I’ve just finished reading Katherine Howe’s new historical fiction novel, Conversion. Historical fiction is a genre I like a lot, so it shouldn’t be surprising that I’ve read both her The Physick Book of Deliverance Dane and her The House of Velvet and Glass. I bought an inexpensive used copy of Deliverance Dane in late 2013 and really enjoyed it. I was very happy to have bought the book because it was one I wanted to pass on to Kathy, who also likes historical fiction, so she could read it too. Early this spring I found a used copy of House of Velvet and read that as well. I again passed it to Kathy, saying it wasn’t as good as Deliverance Dane but it was still worth the read. In July Howe came out with Conversion. Not wanting to pay full price for a hardback of it, I put my name on the library list to read it. My copy came in last week. Now that I’ve finished it I can say I’m glad that I got a library copy of Conversion rather than spending the money for even an inexpensive used copy of it. I have no interest in passing the book on to anyone.
From my perspective, Conversion just doesn’t work well. The “interludes” back in the early 18th century didn’t grab me at all. I know Howe was trying to stick closely to the historical facts in those sections but none of the characters in those interludes seemed full people, much less worth caring about. The parallels (and lack thereof) between what’s happening to the senior girls and what was happening in 18th century Salem seemed trite. I know they were meant to make us rethink how an unexplained sickness among teenaged girls would be explained today (as people did with the 2012 LeRoy New York situation upon which the author admits she drew) but the whole exploration came across as superficial and trite. I hung in with the book until the end only because the 2012 storyline, set as it was in a Catholic girl’s school, reminded me some of my own high school experiences.
This weekend was the “Living Cosmology: Christian Responses to Journey of the Universe” conference up at Yale Divinity . The event was sponsored by the Forum on Religion and Ecology under the direction of Mary Evelyn Tucker and John Grim, both of whose work I’ve come to appreciate a lot since I’ve been teaching the World Religions and the Natural Environment course. The event was very academic, being almost entirely university speakers presenting their papers on a range of cosmology topics from Cosmology, Law, and Erath Jurisprudence to Seeds, Soil, and Food.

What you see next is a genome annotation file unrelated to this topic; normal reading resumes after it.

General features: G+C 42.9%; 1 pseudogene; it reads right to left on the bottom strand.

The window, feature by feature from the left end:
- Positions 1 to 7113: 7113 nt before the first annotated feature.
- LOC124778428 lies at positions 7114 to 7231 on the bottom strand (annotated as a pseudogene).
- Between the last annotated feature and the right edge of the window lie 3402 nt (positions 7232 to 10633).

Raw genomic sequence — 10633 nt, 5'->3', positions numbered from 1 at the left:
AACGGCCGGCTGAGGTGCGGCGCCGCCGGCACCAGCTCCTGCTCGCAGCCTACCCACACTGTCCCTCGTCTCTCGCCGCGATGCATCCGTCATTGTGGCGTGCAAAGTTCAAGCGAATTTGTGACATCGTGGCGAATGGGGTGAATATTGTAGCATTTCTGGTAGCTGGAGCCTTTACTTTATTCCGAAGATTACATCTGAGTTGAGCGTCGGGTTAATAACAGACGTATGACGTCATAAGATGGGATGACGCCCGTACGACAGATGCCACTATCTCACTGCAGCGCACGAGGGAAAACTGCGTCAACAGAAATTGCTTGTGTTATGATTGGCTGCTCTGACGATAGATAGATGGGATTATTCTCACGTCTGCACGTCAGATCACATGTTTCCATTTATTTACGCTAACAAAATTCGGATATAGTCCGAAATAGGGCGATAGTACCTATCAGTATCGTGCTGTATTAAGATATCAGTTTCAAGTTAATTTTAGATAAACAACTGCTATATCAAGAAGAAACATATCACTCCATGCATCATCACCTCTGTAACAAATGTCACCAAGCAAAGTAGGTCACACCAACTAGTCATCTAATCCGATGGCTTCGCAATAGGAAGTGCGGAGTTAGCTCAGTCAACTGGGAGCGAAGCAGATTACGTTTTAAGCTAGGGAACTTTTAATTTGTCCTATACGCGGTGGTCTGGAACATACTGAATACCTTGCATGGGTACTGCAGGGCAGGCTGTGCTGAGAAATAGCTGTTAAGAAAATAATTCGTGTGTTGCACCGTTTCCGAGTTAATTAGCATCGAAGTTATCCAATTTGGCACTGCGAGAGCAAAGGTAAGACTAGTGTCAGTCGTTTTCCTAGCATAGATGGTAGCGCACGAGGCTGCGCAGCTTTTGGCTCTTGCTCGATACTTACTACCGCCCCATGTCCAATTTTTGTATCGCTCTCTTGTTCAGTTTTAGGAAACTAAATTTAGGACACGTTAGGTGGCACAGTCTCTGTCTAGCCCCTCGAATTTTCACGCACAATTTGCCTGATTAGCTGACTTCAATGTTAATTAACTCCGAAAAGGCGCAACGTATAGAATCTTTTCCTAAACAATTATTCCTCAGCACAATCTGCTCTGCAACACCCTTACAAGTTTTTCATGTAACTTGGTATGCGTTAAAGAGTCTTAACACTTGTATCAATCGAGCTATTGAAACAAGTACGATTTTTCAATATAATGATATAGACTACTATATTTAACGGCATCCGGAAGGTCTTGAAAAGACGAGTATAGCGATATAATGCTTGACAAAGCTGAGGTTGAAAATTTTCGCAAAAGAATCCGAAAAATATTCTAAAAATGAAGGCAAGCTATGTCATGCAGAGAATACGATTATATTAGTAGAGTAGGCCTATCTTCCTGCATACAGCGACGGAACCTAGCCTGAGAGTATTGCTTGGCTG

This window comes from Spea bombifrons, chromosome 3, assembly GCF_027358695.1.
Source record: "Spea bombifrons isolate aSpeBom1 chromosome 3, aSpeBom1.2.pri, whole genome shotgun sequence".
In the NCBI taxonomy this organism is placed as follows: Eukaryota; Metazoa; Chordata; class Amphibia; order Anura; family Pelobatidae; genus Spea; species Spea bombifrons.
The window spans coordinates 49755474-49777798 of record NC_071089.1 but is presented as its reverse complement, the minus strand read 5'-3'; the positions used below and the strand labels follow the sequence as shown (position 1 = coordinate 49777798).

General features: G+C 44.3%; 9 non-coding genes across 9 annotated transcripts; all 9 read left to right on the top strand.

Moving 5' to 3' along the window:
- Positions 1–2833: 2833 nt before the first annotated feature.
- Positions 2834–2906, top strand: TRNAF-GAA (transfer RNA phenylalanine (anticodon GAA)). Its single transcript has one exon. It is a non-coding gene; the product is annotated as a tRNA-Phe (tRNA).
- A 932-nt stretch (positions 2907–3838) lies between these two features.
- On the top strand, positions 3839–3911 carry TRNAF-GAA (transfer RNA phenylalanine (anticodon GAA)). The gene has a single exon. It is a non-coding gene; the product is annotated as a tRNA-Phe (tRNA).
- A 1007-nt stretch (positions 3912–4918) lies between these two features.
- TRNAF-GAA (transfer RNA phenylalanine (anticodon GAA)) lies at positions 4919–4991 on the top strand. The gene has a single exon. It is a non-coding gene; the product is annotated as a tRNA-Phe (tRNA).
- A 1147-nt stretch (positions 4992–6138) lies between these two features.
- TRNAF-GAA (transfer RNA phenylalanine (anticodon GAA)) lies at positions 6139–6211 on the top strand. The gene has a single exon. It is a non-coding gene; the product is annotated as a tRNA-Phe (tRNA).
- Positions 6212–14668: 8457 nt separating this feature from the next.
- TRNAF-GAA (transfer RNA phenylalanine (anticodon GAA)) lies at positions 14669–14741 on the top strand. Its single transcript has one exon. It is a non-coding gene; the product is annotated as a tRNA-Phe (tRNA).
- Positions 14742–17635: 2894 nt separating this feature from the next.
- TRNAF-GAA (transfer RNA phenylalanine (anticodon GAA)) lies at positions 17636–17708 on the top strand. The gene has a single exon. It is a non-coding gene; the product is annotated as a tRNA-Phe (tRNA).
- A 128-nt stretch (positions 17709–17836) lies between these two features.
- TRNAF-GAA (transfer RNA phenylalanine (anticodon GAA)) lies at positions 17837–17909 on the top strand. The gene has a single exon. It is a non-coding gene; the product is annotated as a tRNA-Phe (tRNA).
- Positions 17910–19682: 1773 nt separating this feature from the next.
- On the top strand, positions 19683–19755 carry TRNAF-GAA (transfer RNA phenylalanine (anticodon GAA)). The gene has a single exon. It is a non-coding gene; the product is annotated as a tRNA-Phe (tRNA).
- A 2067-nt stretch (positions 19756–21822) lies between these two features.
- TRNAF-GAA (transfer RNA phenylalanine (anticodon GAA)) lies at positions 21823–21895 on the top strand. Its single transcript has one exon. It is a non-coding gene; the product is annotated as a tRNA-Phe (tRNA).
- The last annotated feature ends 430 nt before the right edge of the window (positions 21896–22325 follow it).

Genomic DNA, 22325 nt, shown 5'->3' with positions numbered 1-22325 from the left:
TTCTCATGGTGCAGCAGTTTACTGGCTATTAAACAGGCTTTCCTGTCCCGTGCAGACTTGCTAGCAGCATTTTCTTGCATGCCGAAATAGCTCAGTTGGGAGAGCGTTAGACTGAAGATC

The two panels that I enjoyed most were the first and third on Saturday morning. In the first panel, “The Influence of Teilhard de Chardin,” I got a chance to hear Ilia Delio (Georgetown) speak about the contrast between a Christianity that is based on the Adam myth of original sin and a Teilhardian, mystical Christianity that sees Christ as the cosmic person. I was delighted both to have the chance to hear her—I’d tried to sign up for her weeklong workshop on Teilhard last summer at Maryknoll, but I’d been closed out—but also to listen to her take on the relationship between technology and religion.
The other panel that I found very worthwhile was the one on “Views of the Divine.” There several speakers were intriguing. Mark Wallace (Swarthmore) started by speaking about the woodthrush as a “singing monk” (In line with Tibetan monks and singing bowls in its song) and then went on to point out how Christianity needs to get back to claiming to be an animistic religion. (His definition of animism was that all that exists lives and is holy) to respond to the crisis of heart that the world is currently having. Wallace was a strong speaker about whose courses and writing I’d like to learn more. Catherine Keller (Drew) went on to talk about reimaging the divine and spoke from her process panentheistic perspective saying that at the moment her favorite term for God is “the supreme entanglement.” As in the other writing and teaching of hers that I’ve heard, her 12 minutes was dense (as in loaded with material to think about, not stupid) and gave me a lot to think about.